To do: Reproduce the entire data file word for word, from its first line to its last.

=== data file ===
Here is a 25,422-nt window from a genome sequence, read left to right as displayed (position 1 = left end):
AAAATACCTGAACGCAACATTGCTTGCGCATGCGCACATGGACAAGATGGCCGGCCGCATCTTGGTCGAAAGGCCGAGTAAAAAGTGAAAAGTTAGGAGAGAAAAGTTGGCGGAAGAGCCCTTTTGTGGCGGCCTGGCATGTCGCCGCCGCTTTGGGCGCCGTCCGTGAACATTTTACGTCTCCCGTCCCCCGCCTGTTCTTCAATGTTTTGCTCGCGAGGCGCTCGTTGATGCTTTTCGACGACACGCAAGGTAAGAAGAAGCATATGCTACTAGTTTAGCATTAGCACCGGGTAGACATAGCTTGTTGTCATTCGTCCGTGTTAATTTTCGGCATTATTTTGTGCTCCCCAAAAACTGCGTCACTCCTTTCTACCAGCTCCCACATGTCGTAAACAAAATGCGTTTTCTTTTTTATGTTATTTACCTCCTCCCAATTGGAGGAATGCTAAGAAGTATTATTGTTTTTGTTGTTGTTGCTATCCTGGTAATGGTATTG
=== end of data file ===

Here is a 25,422-nt window from a genome sequence, read left to right as displayed (position 1 = left end):
AAAATACCTGAACGCAACATTGCTTGCGCATGCGCACATGGACAAGATGGCCGGCCGCATCTTGGTCGAAAGGCCGAGTAAAAAGTGAAAAGTTAGGAGAGAAAAGTTGGCGGAAGAGCCCTTTTGTGGCGGCCTGGCATGTCGCCGCCGCTTTGGGCGCCGTCCGTGAACATTTTACGTCTCCCGTCCCCCGCCTGTTCTTCAATGTTTTGCTCGCGAGGCGCTCGTTGATGCTTTTCGACGACACGCAAGGTAAGAAGAAGCATATGCTACTAGTTTAGCATTAGCACCGGGTAGACATAGCTTGTTGTCATTCGTCCGTGTTAATTTTCGGCATTATTTTGTGCTCCCCAAAAACTGCGTCACTCCTTTCTACCAGCTCCCACATGTCGTAAACAAAATGCGTTTTCTTTTTTATGTTATTTACCTCCTCCCAATTGGAGGAATGCTAAGAAGTATTATTGTTTTTGTTGTTGTTGCTATCCTGGTAATGGTATTG